Doctor of Philosophy (PhD)


Renewable Natural Resources

Document Type



Inbreeding depression, the reduction in offspring fitness caused by mating among close relatives, is widespread in small populations and a major concern in conservation biology because it can affect population persistence. The negative effects of inbreeding results in the evolution of inbreeding avoidance behaviors; within small populations, such behaviors may encourage individuals to select mates outside of their respective species. Mate choice may also be facilitated by variation at major histocompatibility complex (MHC) genes, a gene group critical for immune response and disease resistance. Given broad impacts of inbreeding and MHC variation on fitness and behavior, evaluating their effects is an important component of wildlife management. My dissertation research examined how inbreeding and immunogenetic variation influenced fitness, disease susceptibility, and mating behavior in endangered wild red wolves (Canis rufus). I also evaluated mitochondrial DNA from ancient canid bones to inform an ongoing debate regarding the species status of red wolves. I found evidence for an ancient red wolf origin which supports contemporary red wolf management practices (Chapter 2). Although these analyses were not directly related to inbreeding, clarifying red wolf taxonomic status is vital for effective species conservation. With regard to inbreeding depression, I found that red wolves were extremely inbred but their fitness was not associated with inbreeding. However, more inbred wolves tended to be smaller, which may have an indirect effect on reproductive success (Chapter 3). Next, I evaluated how immunogenetic variation influenced disease susceptibility by collecting baseline disease prevalence in red wolves and sympatric coyotes (Canis latrans), and sequencing MHC and toll-like receptor (TLR) genes. Coyotes harbored more parasite species then wolves and may act as disease reservoirs for red wolves (Chapter 4). Red wolves had lower immune gene variation then coyotes; variation may have been maintained through positive selection at MHC genes (Chapter 5). There were also several TLR haplotypes which were correlated with disease susceptibility. Finally, I evaluated red wolves’ mate choice (Chapter 6). I found little evidence for pedigree kinship avoidance but red wolves may avoid mates with more similar MHC alleles. This could contribute to hybridization with coyotes to avoid MHC-similar mates.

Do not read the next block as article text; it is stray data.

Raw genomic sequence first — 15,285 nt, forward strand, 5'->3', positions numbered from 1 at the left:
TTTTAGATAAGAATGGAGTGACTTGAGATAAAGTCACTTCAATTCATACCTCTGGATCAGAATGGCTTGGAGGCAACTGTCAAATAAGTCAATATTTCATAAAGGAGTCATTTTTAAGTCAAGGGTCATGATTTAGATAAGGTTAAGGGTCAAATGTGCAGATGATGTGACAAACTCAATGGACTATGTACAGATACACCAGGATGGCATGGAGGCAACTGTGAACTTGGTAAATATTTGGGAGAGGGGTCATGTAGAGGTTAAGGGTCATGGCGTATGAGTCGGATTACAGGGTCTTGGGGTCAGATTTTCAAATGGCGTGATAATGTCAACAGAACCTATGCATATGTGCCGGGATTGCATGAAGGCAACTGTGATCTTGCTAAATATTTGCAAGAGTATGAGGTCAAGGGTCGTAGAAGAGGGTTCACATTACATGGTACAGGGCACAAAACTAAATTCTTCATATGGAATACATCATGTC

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Committee Chair

Taylor, Sabrina